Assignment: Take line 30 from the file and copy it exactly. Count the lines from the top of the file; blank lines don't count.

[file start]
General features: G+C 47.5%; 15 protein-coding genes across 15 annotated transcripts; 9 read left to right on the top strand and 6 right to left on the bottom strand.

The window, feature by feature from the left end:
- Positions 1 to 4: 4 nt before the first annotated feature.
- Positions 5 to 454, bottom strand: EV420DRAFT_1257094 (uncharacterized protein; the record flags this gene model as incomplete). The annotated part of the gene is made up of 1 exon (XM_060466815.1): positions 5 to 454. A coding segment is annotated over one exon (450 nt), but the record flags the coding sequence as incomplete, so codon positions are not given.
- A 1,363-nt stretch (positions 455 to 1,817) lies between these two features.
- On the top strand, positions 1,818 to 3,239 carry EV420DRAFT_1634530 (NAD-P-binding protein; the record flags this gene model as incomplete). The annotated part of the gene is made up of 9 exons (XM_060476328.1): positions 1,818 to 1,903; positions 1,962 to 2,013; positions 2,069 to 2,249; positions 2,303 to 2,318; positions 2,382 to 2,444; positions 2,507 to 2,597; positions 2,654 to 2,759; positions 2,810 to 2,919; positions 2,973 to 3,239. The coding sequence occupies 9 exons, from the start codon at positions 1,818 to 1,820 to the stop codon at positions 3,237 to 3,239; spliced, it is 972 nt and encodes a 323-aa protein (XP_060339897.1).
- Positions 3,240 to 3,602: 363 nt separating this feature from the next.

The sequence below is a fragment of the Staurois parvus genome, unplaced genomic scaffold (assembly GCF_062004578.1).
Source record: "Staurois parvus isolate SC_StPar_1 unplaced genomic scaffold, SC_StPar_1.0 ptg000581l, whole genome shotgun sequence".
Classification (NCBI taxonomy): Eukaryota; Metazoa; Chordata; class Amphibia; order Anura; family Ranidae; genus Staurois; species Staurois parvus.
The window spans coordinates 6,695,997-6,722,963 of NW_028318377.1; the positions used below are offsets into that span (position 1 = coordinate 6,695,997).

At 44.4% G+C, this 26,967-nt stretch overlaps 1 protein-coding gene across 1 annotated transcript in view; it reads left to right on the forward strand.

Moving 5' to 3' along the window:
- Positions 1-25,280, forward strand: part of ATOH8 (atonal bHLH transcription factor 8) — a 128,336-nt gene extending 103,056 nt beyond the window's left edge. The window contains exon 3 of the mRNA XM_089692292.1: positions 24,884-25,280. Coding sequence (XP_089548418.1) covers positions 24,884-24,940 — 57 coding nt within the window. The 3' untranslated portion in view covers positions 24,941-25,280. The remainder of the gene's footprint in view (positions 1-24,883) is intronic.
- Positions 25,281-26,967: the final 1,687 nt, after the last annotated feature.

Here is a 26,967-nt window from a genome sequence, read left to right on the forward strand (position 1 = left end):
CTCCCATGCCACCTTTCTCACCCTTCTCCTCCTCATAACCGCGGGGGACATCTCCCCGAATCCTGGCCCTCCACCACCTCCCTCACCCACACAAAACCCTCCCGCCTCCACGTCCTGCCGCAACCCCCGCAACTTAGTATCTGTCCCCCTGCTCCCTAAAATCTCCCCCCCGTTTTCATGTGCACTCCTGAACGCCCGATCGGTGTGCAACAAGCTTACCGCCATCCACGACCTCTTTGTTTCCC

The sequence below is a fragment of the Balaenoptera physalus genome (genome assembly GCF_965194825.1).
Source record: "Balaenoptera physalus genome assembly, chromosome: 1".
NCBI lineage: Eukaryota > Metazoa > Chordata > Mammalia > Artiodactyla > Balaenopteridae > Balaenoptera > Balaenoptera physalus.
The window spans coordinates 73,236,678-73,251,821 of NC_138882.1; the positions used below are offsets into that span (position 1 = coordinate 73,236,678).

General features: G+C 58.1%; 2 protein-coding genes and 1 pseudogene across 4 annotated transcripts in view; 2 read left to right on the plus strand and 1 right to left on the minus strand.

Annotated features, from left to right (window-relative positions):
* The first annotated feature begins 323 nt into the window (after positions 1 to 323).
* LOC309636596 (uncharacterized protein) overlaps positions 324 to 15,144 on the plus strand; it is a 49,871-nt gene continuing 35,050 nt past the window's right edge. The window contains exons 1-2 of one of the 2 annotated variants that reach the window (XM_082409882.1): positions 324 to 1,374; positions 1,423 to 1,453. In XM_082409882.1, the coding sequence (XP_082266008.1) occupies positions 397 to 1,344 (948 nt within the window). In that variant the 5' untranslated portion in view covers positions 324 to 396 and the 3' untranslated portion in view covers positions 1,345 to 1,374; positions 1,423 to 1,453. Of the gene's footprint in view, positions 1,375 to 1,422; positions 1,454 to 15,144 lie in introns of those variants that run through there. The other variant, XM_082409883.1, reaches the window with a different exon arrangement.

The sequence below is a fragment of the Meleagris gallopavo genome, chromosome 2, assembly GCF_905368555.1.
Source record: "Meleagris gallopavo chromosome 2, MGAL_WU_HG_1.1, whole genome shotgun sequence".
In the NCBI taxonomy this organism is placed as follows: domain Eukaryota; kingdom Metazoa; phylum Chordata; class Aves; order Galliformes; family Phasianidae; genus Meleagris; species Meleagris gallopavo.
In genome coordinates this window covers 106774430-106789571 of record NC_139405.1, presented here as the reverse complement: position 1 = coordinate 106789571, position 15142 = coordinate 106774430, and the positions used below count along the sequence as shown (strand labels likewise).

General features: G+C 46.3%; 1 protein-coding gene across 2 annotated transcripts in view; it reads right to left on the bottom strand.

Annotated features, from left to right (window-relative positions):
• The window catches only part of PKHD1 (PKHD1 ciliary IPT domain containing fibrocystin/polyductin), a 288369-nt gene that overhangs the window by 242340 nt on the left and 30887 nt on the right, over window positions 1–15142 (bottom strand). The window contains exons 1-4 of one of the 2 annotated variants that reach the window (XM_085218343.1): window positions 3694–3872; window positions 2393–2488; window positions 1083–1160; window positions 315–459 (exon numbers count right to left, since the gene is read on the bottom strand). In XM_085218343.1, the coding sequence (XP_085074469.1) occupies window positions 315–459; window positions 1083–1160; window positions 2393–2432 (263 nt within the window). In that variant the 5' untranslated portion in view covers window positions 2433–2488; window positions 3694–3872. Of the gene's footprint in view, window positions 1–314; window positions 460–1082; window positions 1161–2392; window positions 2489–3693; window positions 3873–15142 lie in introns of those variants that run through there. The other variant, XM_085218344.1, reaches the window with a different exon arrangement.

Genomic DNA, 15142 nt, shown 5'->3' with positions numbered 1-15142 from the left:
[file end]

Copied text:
General features: G+C 46.3%; 1 protein-coding gene across 2 annotated transcripts in view; it reads right to left on the bottom strand.